As is so often the case, those that blurt out the cliche that Brexit without a transitionary-based deal will see UK businesses fall off a cliff edge are looking at the problem the wrong way round.
With their sentiments already biased towards being inside the EU’s restrictive Single Market and obscene Customs Union, they cannot see that there is no cliff edge for the UK – for we are at the foot of the cliff already, being dashed on the rocks by absurd regulations, restrictive practices, and high taxes we do not need to pay.
We need to bypass the gold-plated tank traps of regulations on the shoreline and scale the EU’s daunting sheer cliff tops of protectionism.
When we reach the top, we shall discover new sunlit pastures of open trade with the whole world. At last our entrepreneurs, industrialists and market makers will be free to excel without hindrance at what we do best – and to invite those that do better than us to sell without taxation or political obstruction.
It is by growing international trade through opening markets that we have ensured the Malthusian doom-mongers – who predicted wholesale death, widespread famine, disease and poverty – have been proven wrong. Open international trade not just allows but positively encourages new innovation, investment and inventions, helping the poorest to benefit most, as the economic and demographic evidence shows.
Malthusians run the EU, believing we must restrict markets to ration trade. They exclude whole continents from benefitting by adding value to their cocoa or coffee, which they instead have to sell at rock-bottom prices for processing beyond the EU’s castellated fortifications of tariffs, quotas and regulations.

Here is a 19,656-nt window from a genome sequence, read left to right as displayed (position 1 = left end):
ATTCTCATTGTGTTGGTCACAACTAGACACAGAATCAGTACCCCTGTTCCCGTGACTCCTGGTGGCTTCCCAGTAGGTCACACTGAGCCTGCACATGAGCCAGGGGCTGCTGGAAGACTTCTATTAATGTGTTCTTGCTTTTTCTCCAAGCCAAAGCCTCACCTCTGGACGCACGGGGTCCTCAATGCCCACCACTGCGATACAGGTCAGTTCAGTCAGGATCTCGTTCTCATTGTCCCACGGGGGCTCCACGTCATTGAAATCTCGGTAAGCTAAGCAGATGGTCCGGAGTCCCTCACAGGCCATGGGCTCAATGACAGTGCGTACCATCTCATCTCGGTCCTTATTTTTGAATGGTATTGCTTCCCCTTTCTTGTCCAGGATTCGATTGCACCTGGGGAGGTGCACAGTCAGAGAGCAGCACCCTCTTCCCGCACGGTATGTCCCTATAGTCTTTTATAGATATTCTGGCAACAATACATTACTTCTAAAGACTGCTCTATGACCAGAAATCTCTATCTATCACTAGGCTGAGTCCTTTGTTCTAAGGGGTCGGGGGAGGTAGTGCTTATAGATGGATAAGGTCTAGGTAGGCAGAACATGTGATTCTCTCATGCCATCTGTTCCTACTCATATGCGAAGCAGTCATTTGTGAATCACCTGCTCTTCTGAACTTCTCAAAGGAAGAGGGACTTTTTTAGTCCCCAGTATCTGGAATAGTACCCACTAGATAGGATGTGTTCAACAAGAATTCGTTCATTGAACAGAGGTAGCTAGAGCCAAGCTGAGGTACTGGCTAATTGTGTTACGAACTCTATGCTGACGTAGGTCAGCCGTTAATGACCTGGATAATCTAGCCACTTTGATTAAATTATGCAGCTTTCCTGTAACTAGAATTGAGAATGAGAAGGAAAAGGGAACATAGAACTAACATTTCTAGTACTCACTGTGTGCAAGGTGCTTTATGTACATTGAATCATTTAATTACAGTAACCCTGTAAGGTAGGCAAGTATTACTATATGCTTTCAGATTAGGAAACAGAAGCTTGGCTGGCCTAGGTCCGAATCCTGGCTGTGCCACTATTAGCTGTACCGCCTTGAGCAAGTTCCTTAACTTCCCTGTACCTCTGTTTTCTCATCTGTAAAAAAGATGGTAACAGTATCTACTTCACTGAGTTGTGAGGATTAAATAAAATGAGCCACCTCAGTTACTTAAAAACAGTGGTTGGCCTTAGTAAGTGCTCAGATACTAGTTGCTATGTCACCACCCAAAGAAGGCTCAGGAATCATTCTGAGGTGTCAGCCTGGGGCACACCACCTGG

You can tell that the sentiments of the CBI, IoD and other so-called business leaders lie with the interests of the EU’s 27 members and align with those who wish to protect existing markets from open competition, rather than help UK businesses expand – for they continually look through the telescope from the wrong end.
When they talk of business life without an EU trade deal resulting in lorry queues at Dover, they ignore that those trucks will be more often foreign than British – for they travel both ways and the EU exports more goods to us than we do to them.
They forget that, by the same reasoning, the inconvenience of any massive truck parks must be greater on the continent – and conveniently ignore the fact that the vast majority of our trade leaves by our container ports anyway.
Those that believe in the cliff edge theory do not understand how, on the day we leave the EU, our government will be able to change what is subject to VAT and, through using WTO tariffs, reduce the cost of many goods that the EU currently makes expensive – and vice versa.
They also conveniently forget that the EU cannot introduce punitive tariffs against the UK alone – we will have the same access that is already enjoyed by the US, China, and others that do not have a trade deal, without having to pay for the privilege.
Yes, there might be a need for adjustment by some exporters, but we already comply with EU regulations and in most cases any tariffs have already been offset by the devaluation of sterling against the euro.
No business should face a cliff edge if they do their due diligence and look to establish fresh routes to markets old and new – and if that diligence has been ignored, is that business being best served by its managers?
There is no room for complacency as we scale the EU cliff; any acceptance of the EU as a safety net for easy trade must end. Our business leaders need to inspire everyone to see what the worldwide opportunities are, what the obstacles to achieving those aspirations might be and how to overcome, or avoid them entirely.
The EU leaders continue to play poker with our hesitant and divided government because they know the opposition would fold if given a seat at the table.
In truth, they fear the UK having no deal because when we make a success of it, the whole edifice of the Single Market and Customs Union will crumble into the sea.
A transition to a deal is a chimera, for there can be no transition to our destination when we do not know where or what the destination is. Instead, we should prepare for WTO rules and if a deal is then offered we can consider if it is better than what lies beyond the cliff.